How to Become PCI Compliant and Avoid Unethical PCI Fees
The card brands work together to set security standards that ensure credit card data remains safe and out of the hands of fraudsters. Every company that processes, stores or transmits credit card information—issuers, businesses, gateways, processors—must maintain a secure environment. Read on to learn everything you need to know to help you protect data and adhere to PCI DSS standards. We’ve included a handy PCI DSS Compliance Checklist, a detailed explanation of the 12 steps that entail PCI DSS Compliance, and information about how to attest to security practices in your business to validate compliance.
It is important to note that while any business that accepts credit and debit card payments is required to validate compliance annually, paying a fee for PCI Compliance or PCI Non-compliance is not part of the PCI DSS Compliance requirements. Unethical payment providers hide behind a veil of “compliance” and assess made-up fees. These nuisance fees serve no purpose and do nothing to protect data. An ethical provider will help you understand and certify compliance without profiting from the effort.
What is PCI DSS?
PCI DSS stands for the Payment Card Industry Data Security Standard. The major card brands established the PCI Security Standards Council in 2004 to oversee PCI DSS and to promote the security of the credit and debit card data being presented into the payment system. Any business or organization that processes, stores or transmits cardholder data is required to maintain a secure environment and adhere to PCI DSS. All businesses are required to comply and validate compliance annually.
Who Does PCI Affect?
Anything that stores, processes or transmits cardholder data is within PCI scope. So, if your business is receiving customer card data, you’re within scope — and must adhere to PCI standards. Here are three major components of your business’s technological infrastructure that impact PCI compliance:
Networks: These are physical, wireless and virtual connections. Network segmentation serves to separate out-of-scope systems to avoid impacting the security of card data. An example of this is isolating where cardholder data is stored.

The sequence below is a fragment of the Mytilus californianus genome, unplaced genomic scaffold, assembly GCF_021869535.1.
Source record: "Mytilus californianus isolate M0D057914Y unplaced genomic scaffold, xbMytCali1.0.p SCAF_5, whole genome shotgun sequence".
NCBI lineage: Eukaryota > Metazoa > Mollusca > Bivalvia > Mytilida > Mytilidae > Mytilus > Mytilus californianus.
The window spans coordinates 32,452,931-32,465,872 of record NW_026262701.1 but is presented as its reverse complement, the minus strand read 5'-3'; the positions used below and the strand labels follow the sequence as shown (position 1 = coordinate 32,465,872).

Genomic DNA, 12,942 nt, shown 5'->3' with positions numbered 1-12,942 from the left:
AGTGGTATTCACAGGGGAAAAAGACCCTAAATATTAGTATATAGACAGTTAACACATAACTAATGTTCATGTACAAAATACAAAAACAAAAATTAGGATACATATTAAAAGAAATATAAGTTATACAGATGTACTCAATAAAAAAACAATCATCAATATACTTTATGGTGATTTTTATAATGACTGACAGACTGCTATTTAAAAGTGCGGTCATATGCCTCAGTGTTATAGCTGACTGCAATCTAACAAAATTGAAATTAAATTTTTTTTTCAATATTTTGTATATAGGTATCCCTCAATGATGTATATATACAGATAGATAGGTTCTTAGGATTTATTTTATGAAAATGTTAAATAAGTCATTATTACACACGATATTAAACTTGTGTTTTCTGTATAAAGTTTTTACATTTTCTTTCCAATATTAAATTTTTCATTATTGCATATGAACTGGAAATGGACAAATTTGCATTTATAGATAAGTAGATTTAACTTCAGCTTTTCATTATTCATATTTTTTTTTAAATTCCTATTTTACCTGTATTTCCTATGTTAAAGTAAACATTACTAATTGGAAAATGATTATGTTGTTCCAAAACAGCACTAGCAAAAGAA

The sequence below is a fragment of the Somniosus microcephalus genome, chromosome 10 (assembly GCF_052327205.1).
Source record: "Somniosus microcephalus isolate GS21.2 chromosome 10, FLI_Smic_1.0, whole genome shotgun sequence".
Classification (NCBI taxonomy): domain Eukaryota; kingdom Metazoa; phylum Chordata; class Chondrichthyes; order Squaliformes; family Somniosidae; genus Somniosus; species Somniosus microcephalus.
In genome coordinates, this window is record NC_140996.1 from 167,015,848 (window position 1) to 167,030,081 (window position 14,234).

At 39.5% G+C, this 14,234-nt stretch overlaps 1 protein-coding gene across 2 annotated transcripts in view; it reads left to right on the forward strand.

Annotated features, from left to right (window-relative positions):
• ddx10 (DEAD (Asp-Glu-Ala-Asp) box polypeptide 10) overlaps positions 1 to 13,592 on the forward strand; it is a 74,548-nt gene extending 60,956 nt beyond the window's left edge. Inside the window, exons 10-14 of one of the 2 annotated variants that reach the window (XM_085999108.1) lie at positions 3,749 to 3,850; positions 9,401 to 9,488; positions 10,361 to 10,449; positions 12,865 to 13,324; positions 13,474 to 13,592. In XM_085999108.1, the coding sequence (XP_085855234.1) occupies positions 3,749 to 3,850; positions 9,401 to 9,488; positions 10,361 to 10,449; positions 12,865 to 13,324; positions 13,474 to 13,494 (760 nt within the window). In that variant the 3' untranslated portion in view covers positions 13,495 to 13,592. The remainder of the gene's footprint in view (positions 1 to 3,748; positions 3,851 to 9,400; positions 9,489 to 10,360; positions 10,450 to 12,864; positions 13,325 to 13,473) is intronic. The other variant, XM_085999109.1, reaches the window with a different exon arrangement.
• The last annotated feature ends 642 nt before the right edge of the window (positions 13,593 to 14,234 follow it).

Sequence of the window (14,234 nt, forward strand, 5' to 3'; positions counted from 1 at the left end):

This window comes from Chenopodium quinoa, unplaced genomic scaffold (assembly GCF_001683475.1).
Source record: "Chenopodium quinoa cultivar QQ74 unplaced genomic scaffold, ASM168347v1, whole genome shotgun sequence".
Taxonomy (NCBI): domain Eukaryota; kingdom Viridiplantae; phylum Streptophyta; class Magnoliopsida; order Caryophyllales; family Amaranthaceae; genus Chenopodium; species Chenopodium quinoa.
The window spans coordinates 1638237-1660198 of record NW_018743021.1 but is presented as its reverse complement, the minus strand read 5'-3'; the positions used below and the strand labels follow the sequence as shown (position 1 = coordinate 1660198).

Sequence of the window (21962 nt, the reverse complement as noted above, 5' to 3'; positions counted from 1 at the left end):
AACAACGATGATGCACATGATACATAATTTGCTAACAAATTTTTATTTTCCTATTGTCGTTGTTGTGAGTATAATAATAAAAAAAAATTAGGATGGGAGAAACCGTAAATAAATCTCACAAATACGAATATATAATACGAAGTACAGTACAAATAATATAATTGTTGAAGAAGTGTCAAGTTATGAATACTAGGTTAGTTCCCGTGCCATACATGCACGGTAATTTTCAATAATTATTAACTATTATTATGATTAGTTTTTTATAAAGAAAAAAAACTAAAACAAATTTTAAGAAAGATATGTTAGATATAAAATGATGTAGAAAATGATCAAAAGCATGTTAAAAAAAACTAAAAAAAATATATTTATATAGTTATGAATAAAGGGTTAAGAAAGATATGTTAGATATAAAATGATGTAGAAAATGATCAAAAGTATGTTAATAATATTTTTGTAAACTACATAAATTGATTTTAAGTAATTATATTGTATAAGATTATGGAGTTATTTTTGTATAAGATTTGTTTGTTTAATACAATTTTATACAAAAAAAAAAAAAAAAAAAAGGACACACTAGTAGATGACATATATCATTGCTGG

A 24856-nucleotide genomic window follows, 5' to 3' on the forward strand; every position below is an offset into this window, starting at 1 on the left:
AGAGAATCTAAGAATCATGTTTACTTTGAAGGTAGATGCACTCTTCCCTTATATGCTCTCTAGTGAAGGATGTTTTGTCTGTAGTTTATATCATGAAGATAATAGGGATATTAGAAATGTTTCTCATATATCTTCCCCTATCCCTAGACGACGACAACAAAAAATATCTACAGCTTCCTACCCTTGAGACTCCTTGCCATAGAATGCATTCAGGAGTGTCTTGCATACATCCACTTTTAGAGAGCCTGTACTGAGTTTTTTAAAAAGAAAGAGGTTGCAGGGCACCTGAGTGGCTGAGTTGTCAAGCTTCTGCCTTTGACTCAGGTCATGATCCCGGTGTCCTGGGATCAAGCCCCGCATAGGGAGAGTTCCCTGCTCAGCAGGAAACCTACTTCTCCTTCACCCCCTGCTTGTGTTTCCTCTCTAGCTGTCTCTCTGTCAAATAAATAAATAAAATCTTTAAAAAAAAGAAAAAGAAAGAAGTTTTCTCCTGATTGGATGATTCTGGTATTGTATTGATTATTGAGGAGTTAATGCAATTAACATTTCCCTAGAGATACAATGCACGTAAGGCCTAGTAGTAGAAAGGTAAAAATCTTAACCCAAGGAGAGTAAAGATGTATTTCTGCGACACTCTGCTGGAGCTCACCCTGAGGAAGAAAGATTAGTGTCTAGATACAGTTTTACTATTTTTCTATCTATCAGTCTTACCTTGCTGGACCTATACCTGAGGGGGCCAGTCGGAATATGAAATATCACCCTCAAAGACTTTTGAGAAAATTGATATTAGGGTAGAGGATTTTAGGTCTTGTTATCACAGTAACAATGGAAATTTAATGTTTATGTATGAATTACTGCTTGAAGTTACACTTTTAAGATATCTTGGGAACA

Applications: These are the points of capturing payment information, and are therefore always within scope. Think of card readers, point-of-sale software, Virtual Terminals and e-commerce sites. Employing security standards like point-to-point encryption and tokenization prevents actual data from being exposed in the case of a breach.
Software: Whether the payment processing software is native or cloud-based dictates whether your computer servers are within scope. Cloud-based solutions like PayJunction are hosted in a secure data center and are safer than using your own systems because card data is not on your premises but can easily be accessed remotely.
Why is PCI DSS Compliance Important?
Protecting credit card numbers safeguards the businesses that accept payments. It's not just a good idea to be compliant with the industry standards that protect customers’ data—it's mandatory. It’s important to take PCI DSS seriously, as not doing so could result in a data breach. PCI compliance helps to prevent, detect and minimize the impact of a data breach.
A typical breach can cost a small business $25,000 - $500,000—amounts that could place a business in jeopardy. Plus, the reputational damage associated with a breach can have a long-lasting impact on customer loyalty. Lost customers results in lost revenue. Ensuring data integrity is simply good business.
Failure to maintain the highest standard of customer card data protection can result in the following repercussions:
- Monthly fines ranging from $5,000 to $10,000
- Fines per compromised card, which can reach up to $90 per card
- Lawsuits by cardholders whose information was compromised
- Compensation for cardholders, such as credit monitoring
- Revenue loss due to reputation damage
- Costly audits by the FTC or PCI
- Cancellation of merchant processing account
What are the PCI DSS Requirements?
The PCI Council has organized compliance requirements into 6 categories, comprising 12 steps and more than 250 sub-requirements affecting 400+ security controls throughout a business.
|PCI Data Security Standard Goals||PCI DSS Requirements|
|Build and Maintain a Secure Network||1. Install and maintain a firewall configuration to protect cardholder data
2. Do not use vendor-supplied defaults for passwords/security parameters
|Protect Cardholder Data||3. Protect stored cardholder data
4. Encrypt transmission cardholder data across open, public networks
|Maintain a Vulnerability Management Program||5. Regularly update anti-virus software
6. Develop and maintain secure systems and applications
|Implement Strong Access Control Measures||7. Restrict access to cardholder data by business need-to-know